Now looking at these skis, they certainly are remarkable.  However, they’re also not usable, that is unless you have the world’s largest cross country ski boots to go with them.  So if you have a pair of skis that really can’t be used, should they qualify as the “world’s largest”. 

Ah heck, why not?

Turning north at 100 Mile House we for once were blessed with a strong tail wind.  It seems this entire spring we’ve either been in rain or, when not raining, pushing against a head wind.  For the first time in quite a long time we had no rain and a rip roaring wind push.

We cruised up to 108 Mile Ranch where the rest area is also a small museum.  They’ve got the original road house, a new church, some old farm equipment, and even a fairly late model logging truck.  It’s a pretty good little museum.

Museum and rest area at 108 Mile Ranch

108 Mile Ranch Museum and rest area

Another hour or so and we breezed past Lac la Hache, Axe or hatchet lake in English.  Supposedly it was named for a French fellow who lost his hatchet in the lake while trying to cut a hole for ice fishing.

The boundaries of the community of Lac la Hache extend the full length of the eastern shore of the lake, 19 km or 12 miles.  Thus they proudly proclaim that they are the longest community of the Cariboo.  Don’t expect to find a lot of shopping, restaurants, and motels along this length.  There area only a few, mostly located at the southern end.

At the northern end we rolled into the Lac la Hache Provincial park which, just as we found on the Thompson River, was awash with mosquitoes.  The park operator was telling us this year has more mosquitoes than she’s ever seen here.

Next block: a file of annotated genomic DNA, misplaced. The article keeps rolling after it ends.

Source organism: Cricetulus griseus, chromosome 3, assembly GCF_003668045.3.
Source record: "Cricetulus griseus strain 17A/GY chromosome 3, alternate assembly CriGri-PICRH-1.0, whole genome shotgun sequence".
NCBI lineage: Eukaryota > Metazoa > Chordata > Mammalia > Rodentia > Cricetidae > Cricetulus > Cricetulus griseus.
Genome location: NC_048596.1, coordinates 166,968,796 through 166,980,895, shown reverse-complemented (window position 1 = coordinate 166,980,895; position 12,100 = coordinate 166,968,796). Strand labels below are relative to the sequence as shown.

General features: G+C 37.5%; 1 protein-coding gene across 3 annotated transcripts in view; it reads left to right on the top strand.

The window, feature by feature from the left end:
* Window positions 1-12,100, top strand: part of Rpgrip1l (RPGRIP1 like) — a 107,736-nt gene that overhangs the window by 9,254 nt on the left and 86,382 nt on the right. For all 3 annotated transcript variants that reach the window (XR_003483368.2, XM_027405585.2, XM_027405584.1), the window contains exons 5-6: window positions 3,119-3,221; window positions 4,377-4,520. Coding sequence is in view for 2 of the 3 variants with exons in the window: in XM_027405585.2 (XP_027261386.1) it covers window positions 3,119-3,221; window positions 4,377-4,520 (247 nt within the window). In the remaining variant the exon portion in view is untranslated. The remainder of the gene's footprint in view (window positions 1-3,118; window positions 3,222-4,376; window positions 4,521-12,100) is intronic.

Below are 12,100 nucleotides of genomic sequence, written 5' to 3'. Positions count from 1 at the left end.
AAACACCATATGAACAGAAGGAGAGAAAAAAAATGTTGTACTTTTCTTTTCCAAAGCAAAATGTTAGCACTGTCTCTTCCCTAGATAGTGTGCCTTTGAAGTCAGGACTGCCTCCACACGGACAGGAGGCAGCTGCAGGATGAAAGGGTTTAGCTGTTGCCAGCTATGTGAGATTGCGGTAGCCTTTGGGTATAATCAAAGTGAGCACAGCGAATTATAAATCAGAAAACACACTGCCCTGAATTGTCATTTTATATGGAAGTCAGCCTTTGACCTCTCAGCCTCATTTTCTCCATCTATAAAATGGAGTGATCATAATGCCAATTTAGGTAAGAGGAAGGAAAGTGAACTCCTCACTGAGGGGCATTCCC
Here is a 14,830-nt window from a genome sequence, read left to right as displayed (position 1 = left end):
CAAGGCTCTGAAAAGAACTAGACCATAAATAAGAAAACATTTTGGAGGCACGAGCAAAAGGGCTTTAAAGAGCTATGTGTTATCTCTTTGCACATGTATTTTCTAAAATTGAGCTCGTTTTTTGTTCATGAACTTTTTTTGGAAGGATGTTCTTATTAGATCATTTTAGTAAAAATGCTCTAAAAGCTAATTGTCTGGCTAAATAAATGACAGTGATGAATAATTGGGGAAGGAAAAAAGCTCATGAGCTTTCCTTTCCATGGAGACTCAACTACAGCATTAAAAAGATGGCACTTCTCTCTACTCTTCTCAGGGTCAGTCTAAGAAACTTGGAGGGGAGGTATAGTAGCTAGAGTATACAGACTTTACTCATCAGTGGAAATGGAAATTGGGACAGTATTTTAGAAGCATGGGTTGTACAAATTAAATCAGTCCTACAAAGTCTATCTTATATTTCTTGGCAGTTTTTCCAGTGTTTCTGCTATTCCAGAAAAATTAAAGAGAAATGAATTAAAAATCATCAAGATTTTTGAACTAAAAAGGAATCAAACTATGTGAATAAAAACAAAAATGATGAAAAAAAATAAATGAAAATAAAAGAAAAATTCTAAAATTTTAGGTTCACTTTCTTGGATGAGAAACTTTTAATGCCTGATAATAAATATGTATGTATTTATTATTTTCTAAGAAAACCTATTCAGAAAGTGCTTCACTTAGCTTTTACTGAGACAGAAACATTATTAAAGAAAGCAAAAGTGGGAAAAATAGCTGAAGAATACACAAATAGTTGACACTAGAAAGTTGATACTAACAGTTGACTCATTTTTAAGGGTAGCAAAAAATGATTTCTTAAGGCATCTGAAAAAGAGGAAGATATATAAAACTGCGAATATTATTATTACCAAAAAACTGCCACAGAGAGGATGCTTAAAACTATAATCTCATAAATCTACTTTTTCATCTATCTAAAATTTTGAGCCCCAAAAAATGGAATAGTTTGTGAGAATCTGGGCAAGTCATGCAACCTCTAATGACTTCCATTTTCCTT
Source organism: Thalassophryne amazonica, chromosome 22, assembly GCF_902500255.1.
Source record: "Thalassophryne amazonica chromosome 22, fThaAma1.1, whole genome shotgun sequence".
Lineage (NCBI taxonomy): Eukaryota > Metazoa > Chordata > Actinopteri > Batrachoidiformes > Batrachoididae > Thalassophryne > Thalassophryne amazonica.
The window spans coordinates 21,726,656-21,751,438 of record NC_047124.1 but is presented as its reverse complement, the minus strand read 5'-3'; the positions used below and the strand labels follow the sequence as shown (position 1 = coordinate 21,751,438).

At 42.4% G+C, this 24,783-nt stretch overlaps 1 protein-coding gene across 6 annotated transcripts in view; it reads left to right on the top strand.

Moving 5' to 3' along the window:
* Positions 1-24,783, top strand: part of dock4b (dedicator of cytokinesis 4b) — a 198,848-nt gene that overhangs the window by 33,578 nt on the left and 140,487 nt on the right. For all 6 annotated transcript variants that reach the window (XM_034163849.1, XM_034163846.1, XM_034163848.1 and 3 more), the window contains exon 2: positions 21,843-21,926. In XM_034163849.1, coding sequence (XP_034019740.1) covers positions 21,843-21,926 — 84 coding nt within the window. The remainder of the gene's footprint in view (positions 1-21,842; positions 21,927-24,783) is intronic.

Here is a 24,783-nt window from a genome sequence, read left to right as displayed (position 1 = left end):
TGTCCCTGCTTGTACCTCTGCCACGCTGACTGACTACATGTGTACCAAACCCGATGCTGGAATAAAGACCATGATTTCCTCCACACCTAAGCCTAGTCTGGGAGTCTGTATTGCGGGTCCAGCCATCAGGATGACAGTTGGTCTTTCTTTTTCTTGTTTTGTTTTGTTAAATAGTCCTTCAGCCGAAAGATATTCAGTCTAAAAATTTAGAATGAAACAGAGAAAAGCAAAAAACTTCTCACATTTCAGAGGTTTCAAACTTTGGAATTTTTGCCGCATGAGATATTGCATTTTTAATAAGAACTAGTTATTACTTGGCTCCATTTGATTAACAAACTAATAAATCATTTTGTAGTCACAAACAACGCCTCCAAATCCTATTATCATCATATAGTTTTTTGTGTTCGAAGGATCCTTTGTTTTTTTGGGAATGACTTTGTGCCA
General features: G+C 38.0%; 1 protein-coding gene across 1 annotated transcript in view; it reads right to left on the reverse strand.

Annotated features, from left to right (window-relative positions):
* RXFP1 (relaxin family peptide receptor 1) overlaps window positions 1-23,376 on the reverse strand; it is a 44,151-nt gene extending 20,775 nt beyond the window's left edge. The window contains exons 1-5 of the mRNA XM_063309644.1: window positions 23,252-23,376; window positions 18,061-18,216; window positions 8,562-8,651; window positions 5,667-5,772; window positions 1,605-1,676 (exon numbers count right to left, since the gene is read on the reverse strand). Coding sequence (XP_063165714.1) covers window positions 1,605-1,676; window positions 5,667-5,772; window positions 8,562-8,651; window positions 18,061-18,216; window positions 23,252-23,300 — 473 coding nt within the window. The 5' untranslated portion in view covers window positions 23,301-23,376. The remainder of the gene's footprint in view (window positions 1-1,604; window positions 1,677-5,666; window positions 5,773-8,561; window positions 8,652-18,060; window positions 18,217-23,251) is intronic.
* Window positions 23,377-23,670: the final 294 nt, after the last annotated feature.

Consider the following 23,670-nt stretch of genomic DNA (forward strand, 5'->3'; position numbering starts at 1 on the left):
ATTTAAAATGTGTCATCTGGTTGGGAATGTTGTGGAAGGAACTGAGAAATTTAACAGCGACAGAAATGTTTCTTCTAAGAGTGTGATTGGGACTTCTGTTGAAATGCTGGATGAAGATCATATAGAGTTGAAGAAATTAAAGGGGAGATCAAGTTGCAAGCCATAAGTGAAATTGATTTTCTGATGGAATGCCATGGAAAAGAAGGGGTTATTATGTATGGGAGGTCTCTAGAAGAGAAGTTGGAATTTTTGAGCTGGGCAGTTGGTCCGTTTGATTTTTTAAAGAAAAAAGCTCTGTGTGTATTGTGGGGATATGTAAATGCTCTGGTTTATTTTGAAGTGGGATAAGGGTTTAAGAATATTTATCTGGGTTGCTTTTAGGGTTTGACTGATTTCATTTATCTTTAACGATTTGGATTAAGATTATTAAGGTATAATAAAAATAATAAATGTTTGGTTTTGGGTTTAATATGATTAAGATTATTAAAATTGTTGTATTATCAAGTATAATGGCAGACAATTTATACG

Get out those coils once again.


June 28 - Just missing the Stampede


Back in 1907 the railroad finally reached this region of BC.  For some reason the planners skipped the town of 150 Mile House and, instead, went to the west of Williams Lake through existing ranch lands. 

The arrival of the first train was highly anticipated.  Rumors went around that there was to be some kind of cowboy/rodeo festival on the ranch lands near the rail station.  Soon crowds of cowboys gathered ready to show off their riding, roping, and racing skills.  There were contests, dances, bar-b-ques, and just a 3 to 4 day long party.

The next year a small banker had moved into town.  Recognizing that for a town to grow and thrive it had to become “someplace”.  Having that rodeo as an annual event seemed like just the ticket.  So he sponsored the stampede for the next year and it has grown bigger and bigger every since.  It is now one of Canada’s largest professional rodeos.